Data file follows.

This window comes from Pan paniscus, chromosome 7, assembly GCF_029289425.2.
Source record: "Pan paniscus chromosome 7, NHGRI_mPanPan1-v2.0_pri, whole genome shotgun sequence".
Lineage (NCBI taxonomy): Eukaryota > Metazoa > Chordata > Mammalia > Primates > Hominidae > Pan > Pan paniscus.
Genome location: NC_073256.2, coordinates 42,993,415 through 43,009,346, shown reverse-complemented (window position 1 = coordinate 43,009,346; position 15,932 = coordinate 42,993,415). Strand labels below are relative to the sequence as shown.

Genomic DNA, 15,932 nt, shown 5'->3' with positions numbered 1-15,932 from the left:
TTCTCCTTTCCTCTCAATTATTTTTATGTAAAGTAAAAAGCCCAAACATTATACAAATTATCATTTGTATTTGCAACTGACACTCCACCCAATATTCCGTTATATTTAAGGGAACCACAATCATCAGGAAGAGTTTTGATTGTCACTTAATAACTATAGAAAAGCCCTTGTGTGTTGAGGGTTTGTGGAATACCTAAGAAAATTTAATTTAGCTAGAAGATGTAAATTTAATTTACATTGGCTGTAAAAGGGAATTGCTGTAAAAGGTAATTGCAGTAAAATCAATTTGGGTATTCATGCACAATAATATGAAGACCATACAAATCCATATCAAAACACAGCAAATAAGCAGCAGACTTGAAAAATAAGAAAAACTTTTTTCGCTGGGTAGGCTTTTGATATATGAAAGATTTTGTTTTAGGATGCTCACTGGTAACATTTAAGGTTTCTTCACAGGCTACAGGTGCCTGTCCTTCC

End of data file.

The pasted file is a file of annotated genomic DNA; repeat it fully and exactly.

This window comes from Pan paniscus, chromosome 7, assembly GCF_029289425.2.
Source record: "Pan paniscus chromosome 7, NHGRI_mPanPan1-v2.0_pri, whole genome shotgun sequence".
Lineage (NCBI taxonomy): Eukaryota > Metazoa > Chordata > Mammalia > Primates > Hominidae > Pan > Pan paniscus.
Genome location: NC_073256.2, coordinates 42,993,415 through 43,009,346, shown reverse-complemented (window position 1 = coordinate 43,009,346; position 15,932 = coordinate 42,993,415). Strand labels below are relative to the sequence as shown.

Genomic DNA, 15,932 nt, shown 5'->3' with positions numbered 1-15,932 from the left:
TTCTCCTTTCCTCTCAATTATTTTTATGTAAAGTAAAAAGCCCAAACATTATACAAATTATCATTTGTATTTGCAACTGACACTCCACCCAATATTCCGTTATATTTAAGGGAACCACAATCATCAGGAAGAGTTTTGATTGTCACTTAATAACTATAGAAAAGCCCTTGTGTGTTGAGGGTTTGTGGAATACCTAAGAAAATTTAATTTAGCTAGAAGATGTAAATTTAATTTACATTGGCTGTAAAAGGGAATTGCTGTAAAAGGTAATTGCAGTAAAATCAATTTGGGTATTCATGCACAATAATATGAAGACCATACAAATCCATATCAAAACACAGCAAATAAGCAGCAGACTTGAAAAATAAGAAAAACTTTTTTCGCTGGGTAGGCTTTTGATATATGAAAGATTTTGTTTTAGGATGCTCACTGGTAACATTTAAGGTTTCTTCACAGGCTACAGGTGCCTGTCCTTCC